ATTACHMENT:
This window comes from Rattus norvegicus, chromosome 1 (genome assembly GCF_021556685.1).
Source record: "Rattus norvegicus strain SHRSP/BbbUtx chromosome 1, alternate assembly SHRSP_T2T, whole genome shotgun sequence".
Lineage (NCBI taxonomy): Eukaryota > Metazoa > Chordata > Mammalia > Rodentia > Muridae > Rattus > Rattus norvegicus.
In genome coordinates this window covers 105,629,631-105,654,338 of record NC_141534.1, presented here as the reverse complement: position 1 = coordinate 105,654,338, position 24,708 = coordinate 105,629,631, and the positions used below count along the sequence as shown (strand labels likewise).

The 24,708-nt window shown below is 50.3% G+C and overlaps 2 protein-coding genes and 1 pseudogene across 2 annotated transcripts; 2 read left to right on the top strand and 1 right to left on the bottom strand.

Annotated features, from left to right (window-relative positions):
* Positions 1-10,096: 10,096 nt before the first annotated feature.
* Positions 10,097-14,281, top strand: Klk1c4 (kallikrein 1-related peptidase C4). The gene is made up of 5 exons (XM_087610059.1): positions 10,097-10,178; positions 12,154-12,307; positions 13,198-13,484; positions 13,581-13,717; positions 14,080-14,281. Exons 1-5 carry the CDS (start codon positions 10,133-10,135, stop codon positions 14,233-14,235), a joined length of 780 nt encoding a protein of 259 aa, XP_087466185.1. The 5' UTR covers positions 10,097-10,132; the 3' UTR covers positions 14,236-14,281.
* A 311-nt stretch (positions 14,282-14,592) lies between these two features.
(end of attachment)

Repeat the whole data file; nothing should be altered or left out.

This window comes from Rattus norvegicus, chromosome 1 (genome assembly GCF_021556685.1).
Source record: "Rattus norvegicus strain SHRSP/BbbUtx chromosome 1, alternate assembly SHRSP_T2T, whole genome shotgun sequence".
Lineage (NCBI taxonomy): Eukaryota > Metazoa > Chordata > Mammalia > Rodentia > Muridae > Rattus > Rattus norvegicus.
In genome coordinates this window covers 105,629,631-105,654,338 of record NC_141534.1, presented here as the reverse complement: position 1 = coordinate 105,654,338, position 24,708 = coordinate 105,629,631, and the positions used below count along the sequence as shown (strand labels likewise).

The 24,708-nt window shown below is 50.3% G+C and overlaps 2 protein-coding genes and 1 pseudogene across 2 annotated transcripts; 2 read left to right on the top strand and 1 right to left on the bottom strand.

Annotated features, from left to right (window-relative positions):
* Positions 1-10,096: 10,096 nt before the first annotated feature.
* Positions 10,097-14,281, top strand: Klk1c4 (kallikrein 1-related peptidase C4). The gene is made up of 5 exons (XM_087610059.1): positions 10,097-10,178; positions 12,154-12,307; positions 13,198-13,484; positions 13,581-13,717; positions 14,080-14,281. Exons 1-5 carry the CDS (start codon positions 10,133-10,135, stop codon positions 14,233-14,235), a joined length of 780 nt encoding a protein of 259 aa, XP_087466185.1. The 5' UTR covers positions 10,097-10,132; the 3' UTR covers positions 14,236-14,281.
* A 311-nt stretch (positions 14,282-14,592) lies between these two features.